Sequence analysis, OTU clustering and taxonomy assignment

The obtained sequences were merged and trimmed by the sequencing company. All the sequence analysis was processed by Usearch 8.0.161. The sequence reads were filtered with a maximum expected error threshold to remove unqualified portions of the sequences. After standard quality control, each trimmed sequence was approximately 450-base-pairs long. The remaining reads of the 24 seawater samples were then pooled, dereplicated, and finally assigned to each OTU using a 97% identity. Then, each sample read was mapped to representative OTU sequences of using a Perl script. For equalizing the sampling efforts of statistical comparisons, the different sample reads were matched with different assignment rates, ranging from 85% to 95%. For taxonomical assignment, the representative OTU sequences were compared with a 16 S rRNA gene database at an 80% confidence threshold by RDP Naive Bayesian rRNA Classifier (RDP Release 11.1 http://rdp.cme.msu.edu/)40.


Statistical analysis

The alpha-diversity indices and Bray-Curtis similarities between samples were computed using Primer 6 (Plymouth Marine Laboratory, UK). Jaccard similarity index, bacterial community compositions and relative abundance comparisons were analyzed by R software. One-way analysis of community similarity (ANOSIM) of different layers and non-metric multidimensional scaling (NMDS) were performed in Primer 6. A standard Mantel test at each sampling layer was run in R to evaluate the correlation between horizontal geographic distance and bacterial community compositions (based on the abundances of the top 50 OTUs). Redundancy analysis (RDA) was implemented with Monte Carlo permutation tests to analyze variations in the bacterial assemblages under the constraint of environmental factors by Canoco (Version 5, Microcomputer Power). Significant environmental parameters without multicolinearity effects (variance inflation factor < 20) were obtained to explain community variability31. BIOENV and BVSTEP analyses were then performed in order to statistically determine correlations between community compositions and environmental variables.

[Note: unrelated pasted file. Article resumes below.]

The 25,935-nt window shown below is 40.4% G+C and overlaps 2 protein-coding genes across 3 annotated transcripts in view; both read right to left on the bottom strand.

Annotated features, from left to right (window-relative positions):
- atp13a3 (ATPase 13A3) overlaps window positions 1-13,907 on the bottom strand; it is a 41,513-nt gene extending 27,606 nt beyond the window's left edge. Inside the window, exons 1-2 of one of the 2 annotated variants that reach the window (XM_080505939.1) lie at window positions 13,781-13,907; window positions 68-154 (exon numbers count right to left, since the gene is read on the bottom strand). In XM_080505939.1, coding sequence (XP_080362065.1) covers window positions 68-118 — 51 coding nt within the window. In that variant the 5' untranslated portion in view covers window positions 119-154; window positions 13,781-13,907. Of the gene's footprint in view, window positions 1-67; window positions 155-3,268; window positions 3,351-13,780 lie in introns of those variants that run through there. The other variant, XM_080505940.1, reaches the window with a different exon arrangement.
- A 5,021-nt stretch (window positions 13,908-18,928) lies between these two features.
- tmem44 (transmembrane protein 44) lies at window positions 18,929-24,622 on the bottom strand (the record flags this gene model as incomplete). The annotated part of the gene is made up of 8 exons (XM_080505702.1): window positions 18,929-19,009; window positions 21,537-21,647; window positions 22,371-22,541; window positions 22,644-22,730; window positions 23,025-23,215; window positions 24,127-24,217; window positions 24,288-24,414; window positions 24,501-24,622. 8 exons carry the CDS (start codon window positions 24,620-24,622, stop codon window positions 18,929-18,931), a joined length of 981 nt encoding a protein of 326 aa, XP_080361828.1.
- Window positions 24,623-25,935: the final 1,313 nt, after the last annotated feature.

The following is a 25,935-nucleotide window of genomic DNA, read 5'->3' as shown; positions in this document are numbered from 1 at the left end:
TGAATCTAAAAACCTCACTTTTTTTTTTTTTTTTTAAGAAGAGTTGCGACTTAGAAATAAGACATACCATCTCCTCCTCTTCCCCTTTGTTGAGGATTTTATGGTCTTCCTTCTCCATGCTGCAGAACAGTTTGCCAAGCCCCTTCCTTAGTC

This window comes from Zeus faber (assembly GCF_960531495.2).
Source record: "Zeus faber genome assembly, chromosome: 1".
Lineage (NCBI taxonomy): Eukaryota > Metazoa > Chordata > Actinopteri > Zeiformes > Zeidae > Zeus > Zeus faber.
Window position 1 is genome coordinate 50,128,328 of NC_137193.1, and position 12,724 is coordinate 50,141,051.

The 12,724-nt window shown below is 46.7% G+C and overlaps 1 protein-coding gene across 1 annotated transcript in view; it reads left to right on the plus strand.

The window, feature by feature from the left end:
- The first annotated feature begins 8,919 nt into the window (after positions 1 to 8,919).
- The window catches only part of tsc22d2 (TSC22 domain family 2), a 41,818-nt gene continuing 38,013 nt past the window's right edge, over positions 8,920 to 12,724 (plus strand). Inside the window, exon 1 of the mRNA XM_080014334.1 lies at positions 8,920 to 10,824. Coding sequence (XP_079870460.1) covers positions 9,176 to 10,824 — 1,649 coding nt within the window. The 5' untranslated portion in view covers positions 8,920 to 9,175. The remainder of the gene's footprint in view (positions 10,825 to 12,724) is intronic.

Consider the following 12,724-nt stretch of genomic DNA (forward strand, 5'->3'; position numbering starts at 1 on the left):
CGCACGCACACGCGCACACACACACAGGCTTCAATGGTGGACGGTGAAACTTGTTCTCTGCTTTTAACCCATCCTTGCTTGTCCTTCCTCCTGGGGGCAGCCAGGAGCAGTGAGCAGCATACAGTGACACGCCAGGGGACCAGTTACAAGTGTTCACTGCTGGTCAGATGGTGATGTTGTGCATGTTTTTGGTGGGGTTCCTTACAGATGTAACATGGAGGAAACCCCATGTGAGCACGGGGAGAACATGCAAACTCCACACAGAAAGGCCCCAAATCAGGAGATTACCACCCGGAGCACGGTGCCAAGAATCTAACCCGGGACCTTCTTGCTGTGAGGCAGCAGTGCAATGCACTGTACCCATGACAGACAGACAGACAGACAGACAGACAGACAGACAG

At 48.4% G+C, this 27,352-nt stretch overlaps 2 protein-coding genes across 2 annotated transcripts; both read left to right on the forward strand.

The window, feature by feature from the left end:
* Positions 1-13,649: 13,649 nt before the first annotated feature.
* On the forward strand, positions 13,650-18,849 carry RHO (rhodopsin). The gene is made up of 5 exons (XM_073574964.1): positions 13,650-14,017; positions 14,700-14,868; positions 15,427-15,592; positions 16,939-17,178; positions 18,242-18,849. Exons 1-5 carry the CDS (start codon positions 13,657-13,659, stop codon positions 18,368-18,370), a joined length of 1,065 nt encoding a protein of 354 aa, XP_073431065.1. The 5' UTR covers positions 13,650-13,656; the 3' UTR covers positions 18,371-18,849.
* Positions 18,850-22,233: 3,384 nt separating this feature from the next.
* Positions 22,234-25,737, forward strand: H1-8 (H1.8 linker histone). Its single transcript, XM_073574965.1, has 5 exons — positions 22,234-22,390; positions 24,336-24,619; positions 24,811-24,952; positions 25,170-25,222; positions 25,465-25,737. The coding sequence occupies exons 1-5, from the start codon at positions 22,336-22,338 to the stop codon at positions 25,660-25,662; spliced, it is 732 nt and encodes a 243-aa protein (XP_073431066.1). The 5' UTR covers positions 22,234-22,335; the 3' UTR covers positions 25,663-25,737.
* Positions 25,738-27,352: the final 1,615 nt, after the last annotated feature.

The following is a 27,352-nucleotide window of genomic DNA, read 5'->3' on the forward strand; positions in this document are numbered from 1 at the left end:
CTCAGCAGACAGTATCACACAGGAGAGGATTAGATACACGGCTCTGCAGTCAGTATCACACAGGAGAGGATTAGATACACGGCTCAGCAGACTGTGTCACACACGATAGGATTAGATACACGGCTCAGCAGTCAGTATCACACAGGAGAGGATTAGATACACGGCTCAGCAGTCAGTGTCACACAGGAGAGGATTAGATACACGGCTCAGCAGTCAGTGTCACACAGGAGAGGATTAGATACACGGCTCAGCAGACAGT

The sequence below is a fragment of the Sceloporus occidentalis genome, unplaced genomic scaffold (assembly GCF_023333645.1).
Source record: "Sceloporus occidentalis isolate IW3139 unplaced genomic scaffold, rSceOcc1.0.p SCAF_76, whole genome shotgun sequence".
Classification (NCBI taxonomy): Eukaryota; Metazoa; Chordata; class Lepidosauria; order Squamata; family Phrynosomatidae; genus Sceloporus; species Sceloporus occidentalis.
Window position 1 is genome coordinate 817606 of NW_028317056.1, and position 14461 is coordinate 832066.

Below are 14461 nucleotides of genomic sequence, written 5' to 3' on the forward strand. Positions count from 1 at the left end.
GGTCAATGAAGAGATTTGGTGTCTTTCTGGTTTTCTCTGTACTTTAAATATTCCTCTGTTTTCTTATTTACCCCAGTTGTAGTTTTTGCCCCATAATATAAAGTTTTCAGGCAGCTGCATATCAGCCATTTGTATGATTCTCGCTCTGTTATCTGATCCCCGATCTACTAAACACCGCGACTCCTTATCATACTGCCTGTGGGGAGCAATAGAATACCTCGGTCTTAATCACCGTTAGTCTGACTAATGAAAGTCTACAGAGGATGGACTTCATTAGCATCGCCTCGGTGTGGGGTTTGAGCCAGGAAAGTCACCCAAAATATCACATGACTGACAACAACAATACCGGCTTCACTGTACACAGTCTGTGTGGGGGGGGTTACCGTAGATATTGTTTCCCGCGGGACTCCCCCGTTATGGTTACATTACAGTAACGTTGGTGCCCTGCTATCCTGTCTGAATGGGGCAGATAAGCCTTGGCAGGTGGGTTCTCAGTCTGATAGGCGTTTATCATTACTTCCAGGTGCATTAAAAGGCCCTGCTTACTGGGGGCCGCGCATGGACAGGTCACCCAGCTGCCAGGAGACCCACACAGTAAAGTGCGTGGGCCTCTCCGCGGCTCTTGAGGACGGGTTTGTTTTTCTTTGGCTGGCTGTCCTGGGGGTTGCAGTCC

Co-occurrence analysis

Potential interaction modes were investigated through modeling the community structure networks. Positive and negative correlations in the abundances of microbial taxa were assumed to indicate co-occurrence and co-exclusion, respectively. Correlation network patterns were determined in R software with ‘Hmisc’ and ‘reshape2’ libraries and visualized in the interactive platform Gephi41. This platform is based on a matrix checkerboard where microbial communities interact with each other. For valid network analysis, the Spearman’s rank correlations at the phylum level were both >|0.6| and statistically significant (P < 0.01)42. At the family level, a Spearman’s correlation index of >|0.8| was calculated. To reduce network complexity, the network patterns at different taxonomic levels were constructed with >50 members across all samples4. In the co-occurrence networks, each node represents a single taxon (a phylum or family), and the edge between two nodes represents a positive or negative interaction between those two taxa. The degree refers to the number of edges connected to a node in a network.

The merged sequences of all 24 samples were deposited in the National Center for Biotechnology Information (NCBI) Short Read Archive database under project no. PRJNA 389159.

Additional information

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Acknowledgements

We thank Professor Minhan Dai and Weifang Chen for providing environmental parameters data. This work was supported by the National Science Foundation of China (grants 31290230, 31290231, 91328208, 31370056 and 41376153), AoShan Talents Cultivation Program of Qingdao National Laboratory for Marine Science and Technology (2017ASTCP-OS14), Taishan Scholars Program of Shandong Province (2009TS079), and Young Scholars Program of Shandong University (2016WLJH36 and 2016WLJH41).

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Affiliations

  1. Marine Biotechnology Research Center, State Key Laboratory of Microbial Technology, College of life science, Shandong University, Jinan, 250100, China

    • Yi Li
    • , Lin-Lin Sun
    • , Mei-Ling Sun
    • , Hai-Nan Su
    • , Xi-Ying Zhang
    • , Bin-Bin Xie
    • , Xiu-Lan Chen
    • , Yu-Zhong Zhang
    •  & Qi-Long Qin
  2. Laboratory for Marine Biology and Biotechnology, Qingdao National Laboratory for Marine Science and Technology, Qingdao, 266237, China

    • Hai-Nan Su
    • , Xi-Ying Zhang
    • , Bin-Bin Xie
    • , Xiu-Lan Chen
    • , Yu-Zhong Zhang
    •  & Qi-Long Qin

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Contributions

Y.L. and L.L.S. performed the laboratory work. M.L.S. and H.N.S. collected seawater samples. Y.L. wrote the manuscript. Q.L.Q., X.L.C., X.Y.Z. and B.B.X. helped to revise the manuscript. Y.Z.Z. and Q.L.Q. designed the study. All authors discussed the results and participated in manuscript revision.

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The authors declare no competing interests.

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Correspondence to Qi-Long Qin.

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https://doi.org/10.1038/s41598-018-27191-w